New FSA Liquidity Rules
Posted on 30 Nov 2009
On 1 December 2009 the FSA’s new rules on liquidity management come into force.
The rules are being introduced to toughen up the existing provisions on liquidity risk management. The FSA is applying the lessons it has learned during the past two years when several large credit institutions faced an acute liquidity crisis.
Whilst banks are encouraged to lend more and provide the market with more liquidity, the FSA maintains that at the other end of the spectrum, liquidity management standards must be significantly improved. By strengthening the liquidity rules, the FSA hopes that it will help improve the perception of the financial soundness of UK financial institutions. The long-term aim is to make the UK financial sector more competitive.
Laven Partners has already assisted several credit institutions abroad to meet similar liquidity requirements which have been based on the Principles for Sound Liquidity Management issued by the Basel Committee on Banking Supervision. The new rules are also partly based on these principles which effectively create a global standard being applied across jurisdictions.
Asset Managers and Investment Advisers
The new rules are applicable to all BIPRU firms, including investment firms such as asset managers and investment advisers. However, asset managers and investment advisers are likely to be excluded from the full scope of the rules as they would usually fall within a BIPRU limited licence or limited activity category.
This newsletter focuses on the new rules as they apply to asset managers and investment advisers who are excluded from the so called ILAS BIPRU Firm category.
What do the new rules cover?
The requirement to have adequate liquidity risk management policies and processes in place already exists under the FSA’s rules in the Senior Management Arrangements, Systems and Controls sourcebook (SYSC 11). The new rules will be contained in the Prudential Sourcebook for Banks, Building Societies and Investment Firms of the FSA handbook (BIPRU 12).
The new liquidity rules introduce more detailed requirements in terms of pricing liquidity risk, intraday management, collateral, liquidity needs of various business lines and funding diversification. Whilst a requirement to conduct stress testing already exists under the requirements in SYSC, the FSA have provided specific scenarios for firms to test. Additionally, firms will be required to report to the FSA on the effectiveness of their systems and controls.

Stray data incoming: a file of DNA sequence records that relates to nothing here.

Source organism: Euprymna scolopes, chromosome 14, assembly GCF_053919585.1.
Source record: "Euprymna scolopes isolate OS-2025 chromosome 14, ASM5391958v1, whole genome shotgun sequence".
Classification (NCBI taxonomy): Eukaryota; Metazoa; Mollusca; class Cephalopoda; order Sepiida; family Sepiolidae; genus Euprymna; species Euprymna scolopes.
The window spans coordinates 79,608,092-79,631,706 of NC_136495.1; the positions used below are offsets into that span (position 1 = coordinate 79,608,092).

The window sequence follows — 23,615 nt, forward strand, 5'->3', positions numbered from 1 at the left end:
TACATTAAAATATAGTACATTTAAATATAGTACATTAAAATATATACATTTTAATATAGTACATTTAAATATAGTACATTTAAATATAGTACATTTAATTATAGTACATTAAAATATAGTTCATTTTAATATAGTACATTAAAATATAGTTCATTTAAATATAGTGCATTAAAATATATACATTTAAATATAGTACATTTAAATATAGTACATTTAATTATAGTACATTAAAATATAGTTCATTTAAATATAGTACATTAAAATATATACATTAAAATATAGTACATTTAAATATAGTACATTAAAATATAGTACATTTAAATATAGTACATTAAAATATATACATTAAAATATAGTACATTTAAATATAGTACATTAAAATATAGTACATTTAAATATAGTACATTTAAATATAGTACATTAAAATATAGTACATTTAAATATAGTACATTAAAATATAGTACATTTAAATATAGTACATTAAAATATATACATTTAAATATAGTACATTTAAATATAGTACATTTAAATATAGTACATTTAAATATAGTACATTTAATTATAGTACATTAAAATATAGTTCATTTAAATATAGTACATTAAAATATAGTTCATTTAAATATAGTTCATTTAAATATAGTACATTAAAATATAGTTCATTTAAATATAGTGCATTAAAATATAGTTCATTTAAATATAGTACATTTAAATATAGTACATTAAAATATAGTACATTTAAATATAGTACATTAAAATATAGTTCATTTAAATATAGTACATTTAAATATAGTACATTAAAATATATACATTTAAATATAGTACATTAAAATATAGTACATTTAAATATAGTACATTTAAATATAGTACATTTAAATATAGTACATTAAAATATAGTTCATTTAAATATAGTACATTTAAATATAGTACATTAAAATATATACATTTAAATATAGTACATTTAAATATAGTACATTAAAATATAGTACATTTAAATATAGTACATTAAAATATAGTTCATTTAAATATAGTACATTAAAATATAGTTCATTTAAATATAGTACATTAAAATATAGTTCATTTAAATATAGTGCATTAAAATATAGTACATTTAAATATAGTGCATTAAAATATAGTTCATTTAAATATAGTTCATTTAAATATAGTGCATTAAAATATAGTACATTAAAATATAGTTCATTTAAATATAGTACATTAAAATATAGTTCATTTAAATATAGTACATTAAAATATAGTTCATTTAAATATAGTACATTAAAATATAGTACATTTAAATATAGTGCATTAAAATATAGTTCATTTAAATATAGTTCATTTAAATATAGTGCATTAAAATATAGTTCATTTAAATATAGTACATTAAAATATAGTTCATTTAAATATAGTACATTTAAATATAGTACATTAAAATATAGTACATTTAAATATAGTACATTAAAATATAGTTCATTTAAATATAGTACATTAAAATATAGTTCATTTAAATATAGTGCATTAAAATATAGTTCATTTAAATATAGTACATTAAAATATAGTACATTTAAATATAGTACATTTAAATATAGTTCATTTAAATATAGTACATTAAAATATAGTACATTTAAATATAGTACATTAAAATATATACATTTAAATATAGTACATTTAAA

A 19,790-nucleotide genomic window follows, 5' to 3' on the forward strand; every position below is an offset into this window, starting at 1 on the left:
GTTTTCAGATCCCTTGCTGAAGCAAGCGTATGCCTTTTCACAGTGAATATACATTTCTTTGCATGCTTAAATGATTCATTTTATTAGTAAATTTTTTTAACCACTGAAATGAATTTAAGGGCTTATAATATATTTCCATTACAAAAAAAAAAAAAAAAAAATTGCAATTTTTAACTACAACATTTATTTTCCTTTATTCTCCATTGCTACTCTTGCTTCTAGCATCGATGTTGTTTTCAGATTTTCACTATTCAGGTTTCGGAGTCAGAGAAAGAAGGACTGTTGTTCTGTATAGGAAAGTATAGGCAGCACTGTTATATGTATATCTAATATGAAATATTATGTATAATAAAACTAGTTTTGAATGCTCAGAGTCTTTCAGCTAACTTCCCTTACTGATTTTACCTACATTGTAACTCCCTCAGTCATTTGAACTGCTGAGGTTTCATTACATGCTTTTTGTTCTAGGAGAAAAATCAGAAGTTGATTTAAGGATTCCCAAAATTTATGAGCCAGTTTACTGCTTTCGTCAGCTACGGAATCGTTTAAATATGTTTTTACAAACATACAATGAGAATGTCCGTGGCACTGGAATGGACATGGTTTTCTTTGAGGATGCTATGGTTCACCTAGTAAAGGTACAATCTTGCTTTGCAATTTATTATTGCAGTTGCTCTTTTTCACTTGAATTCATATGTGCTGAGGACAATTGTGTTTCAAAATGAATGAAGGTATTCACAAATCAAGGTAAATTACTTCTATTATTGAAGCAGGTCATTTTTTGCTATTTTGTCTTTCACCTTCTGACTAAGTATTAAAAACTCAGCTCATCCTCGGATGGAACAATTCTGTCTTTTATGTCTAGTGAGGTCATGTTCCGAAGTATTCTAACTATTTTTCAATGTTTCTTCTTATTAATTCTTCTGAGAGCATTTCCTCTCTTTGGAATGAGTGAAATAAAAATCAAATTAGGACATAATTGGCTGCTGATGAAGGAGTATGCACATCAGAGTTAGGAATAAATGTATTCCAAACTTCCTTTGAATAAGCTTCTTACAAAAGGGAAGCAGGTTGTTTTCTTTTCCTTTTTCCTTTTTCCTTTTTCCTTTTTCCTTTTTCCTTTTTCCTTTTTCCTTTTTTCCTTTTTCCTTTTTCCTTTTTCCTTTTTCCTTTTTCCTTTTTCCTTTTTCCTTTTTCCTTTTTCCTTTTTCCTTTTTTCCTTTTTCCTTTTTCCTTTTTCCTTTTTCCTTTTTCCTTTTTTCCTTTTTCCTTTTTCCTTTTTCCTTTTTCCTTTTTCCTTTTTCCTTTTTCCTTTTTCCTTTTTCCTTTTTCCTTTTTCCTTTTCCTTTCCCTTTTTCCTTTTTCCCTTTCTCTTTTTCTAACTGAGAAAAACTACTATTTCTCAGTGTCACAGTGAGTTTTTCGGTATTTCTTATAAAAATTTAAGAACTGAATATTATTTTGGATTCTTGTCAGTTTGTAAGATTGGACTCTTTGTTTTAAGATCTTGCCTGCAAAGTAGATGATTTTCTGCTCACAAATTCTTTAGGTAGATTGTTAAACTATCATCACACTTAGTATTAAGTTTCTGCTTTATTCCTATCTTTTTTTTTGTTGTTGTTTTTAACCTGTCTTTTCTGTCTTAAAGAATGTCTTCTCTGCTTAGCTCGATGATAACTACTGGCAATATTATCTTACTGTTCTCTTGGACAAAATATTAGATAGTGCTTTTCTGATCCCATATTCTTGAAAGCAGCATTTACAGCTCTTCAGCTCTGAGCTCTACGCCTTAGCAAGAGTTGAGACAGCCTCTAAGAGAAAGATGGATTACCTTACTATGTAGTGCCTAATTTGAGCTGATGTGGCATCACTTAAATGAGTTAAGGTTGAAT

The approach taken here is to explain in broad terms the steps firms should take towards meeting the new requirements.
Board of Directors/Management Committee:
a) Sets the Firm’s liquidity risk tolerances and documents them; and
b) Approves the liquidity risk policy and processes, and reviews them at least once a year.
a) Is responsible for day-to-day oversight of compliance with liquidity management requirements;
b) Reports to the Board of Directors/Management Committee on a regular basis; and
c) Is responsible for the development of risk management policies and processes.
a) Should identify liquidity issues;
b) Check risk tolerances;
c) Identify the effects of pricing assumptions; and
d) Analyse effects of liquidity stresses on cash flows, liquidity positions, profitability and solvency.
Stress testing should be adjusted to be proportionate with the firm’s business activities.
Contingency Funding Plan:
a) Should include a strategy to deal with liquidity short falls;
b) Be formally documented and approved by the Board of Directors/Management Committee;
c) Clearly allocate responsibilities for the firm’s staff; and
d) Be tested regularly.
Financial Return – Systems and Controls (FSA055)
a) Non-ILAS firms must demonstrate compliance with the applicable liquidity rules through the completion of the systems and controls questionnaire (FSA055);
b) Submitted annually, 15 business days after year end; and
c) First submission will report on the year to 31 December 2010.
Firms subject to the rules need to take steps now to prepare for the introduction of these requirements.
If you require any further information or advice on the application of the rules please contact your compliance consultant at Laven Partners Limited.